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Ole Miss gets left out of the NCAA Baseball Tournament

A season that started out so promising ends in disappointment.

Josh McCoy/Ole Miss Athletics

For just the third time in Mike Bianco’s 17 years at the helm in Oxford, his team will be watching the NCAA Baseball Tournament from home. Ole Miss, which finished sub-.500 in SEC play and washed out of the conference tourney in just one game, wasn’t included in the field of 64 that was announced on Monday afternoon.

The Rebels finished 14-16 in league play, a mark considered to be the absolute cutoff for an NCAA invite. Five of the last seven clubs to win 14 SEC games had made it in, but all of them had top-30 RPIs. Ole Miss, which went 9-5 in midweek games this season, has an RPI ranked No. 37. Bianco’s club entered the SEC Tournament with a chance to bolster their resume, but instead blew a two-run lead and lost to Auburn in the first round.

Even still, had Ole Miss just inside the field of 64 heading into the weekend. But a rash of upsets in non-power conference tournaments shrunk the bubble significantly. From D1:

Sunday was a brutal day for teams on the at-large bubble. Heading into the day, there were seven conference tournaments where a likely at-large team was still alive but teams outside at-large position had a chance to win the automatic bids, and the non-at-large teams won five of them.

We thought this Ole Miss team could be special after vaulting into the top 10 with a pair of weekend sweeps over ranked opponents to start the season. But that early success was fool’s gold (neither ECU or UNC-Wilmington made the tournament), and the Rebels’ freshmen-heavy lineup just wasn’t ready to handle top-shelf pitching. Ole Miss finished 12th in the SEC in runs scored and dead last in batting average, its impotent offense undoing an impressive season by its young pitching staff (who’s ERA finished third in the conference).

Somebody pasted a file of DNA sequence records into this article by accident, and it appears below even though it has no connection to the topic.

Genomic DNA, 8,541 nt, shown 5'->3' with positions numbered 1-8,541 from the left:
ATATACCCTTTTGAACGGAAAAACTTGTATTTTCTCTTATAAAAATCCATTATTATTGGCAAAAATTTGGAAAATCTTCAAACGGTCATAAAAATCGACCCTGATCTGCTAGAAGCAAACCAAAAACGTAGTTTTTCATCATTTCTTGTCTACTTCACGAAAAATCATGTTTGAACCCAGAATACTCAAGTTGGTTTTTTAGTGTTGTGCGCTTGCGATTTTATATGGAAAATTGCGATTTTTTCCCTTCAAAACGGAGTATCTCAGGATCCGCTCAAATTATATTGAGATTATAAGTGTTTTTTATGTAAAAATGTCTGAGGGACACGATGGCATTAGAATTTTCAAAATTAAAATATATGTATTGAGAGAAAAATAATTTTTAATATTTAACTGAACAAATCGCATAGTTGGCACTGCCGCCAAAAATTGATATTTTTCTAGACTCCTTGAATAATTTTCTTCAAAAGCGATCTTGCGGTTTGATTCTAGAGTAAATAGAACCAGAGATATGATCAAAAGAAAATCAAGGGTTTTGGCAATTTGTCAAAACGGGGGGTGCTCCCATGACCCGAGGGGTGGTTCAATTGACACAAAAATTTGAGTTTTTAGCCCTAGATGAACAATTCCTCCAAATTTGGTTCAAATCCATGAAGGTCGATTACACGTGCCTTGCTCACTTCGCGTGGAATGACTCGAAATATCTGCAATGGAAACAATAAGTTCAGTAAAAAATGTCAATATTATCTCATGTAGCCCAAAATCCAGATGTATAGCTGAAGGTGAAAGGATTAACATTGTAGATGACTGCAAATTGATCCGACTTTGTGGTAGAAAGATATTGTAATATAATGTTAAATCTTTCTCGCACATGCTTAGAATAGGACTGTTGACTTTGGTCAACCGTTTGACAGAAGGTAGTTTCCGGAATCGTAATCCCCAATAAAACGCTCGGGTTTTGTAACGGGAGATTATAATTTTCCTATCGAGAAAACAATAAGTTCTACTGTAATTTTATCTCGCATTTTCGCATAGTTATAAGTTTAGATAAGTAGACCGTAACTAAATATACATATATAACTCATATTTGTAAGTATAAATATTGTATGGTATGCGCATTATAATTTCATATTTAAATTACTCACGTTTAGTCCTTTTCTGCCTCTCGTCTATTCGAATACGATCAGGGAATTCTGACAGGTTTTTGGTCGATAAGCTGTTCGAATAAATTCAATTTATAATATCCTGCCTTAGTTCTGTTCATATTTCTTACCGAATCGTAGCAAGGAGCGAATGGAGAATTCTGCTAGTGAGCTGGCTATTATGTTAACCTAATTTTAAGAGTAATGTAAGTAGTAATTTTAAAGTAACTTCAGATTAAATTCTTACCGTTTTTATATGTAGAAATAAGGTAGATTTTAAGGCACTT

So what’s next? No, Bianco isn’t getting fired anytime soon. But given that he just signed the No. 1 recruiting class in the country, legitimate pressure will mount if he’s not able to show significant improvement over the next couple of seasons. AD Ross Bjork’s postponement of a contract extension for Andy Kennedy shows his patience for complacency has its limits.

Fortunately for Bianco, his young roster looks primed to take a big step forward next season. The lineup loses Colby Bortles and probably Tate Blackman, but an offseason of hitting development for freshmen Thomas Dillard, Grae Kessinger, Cooper Johnson and Cole Zabowski should make a big difference. Then there’s the pitching staff, which could return all three of its weekend starters and the bulk of its bullpen. Freshmen Ryan Rolison, Will Etheridge and Houston Roth lived up to their elite recruiting hype and Dallas Woolfolk, who’s just a sophomore, developed into one of the league’s most dominant closers.

2017 was no doubt a disappointing baseball season for an Ole Miss fanbase that craved reprieve from its football depression, but there’s plenty of reason to be optimistic heading into next season.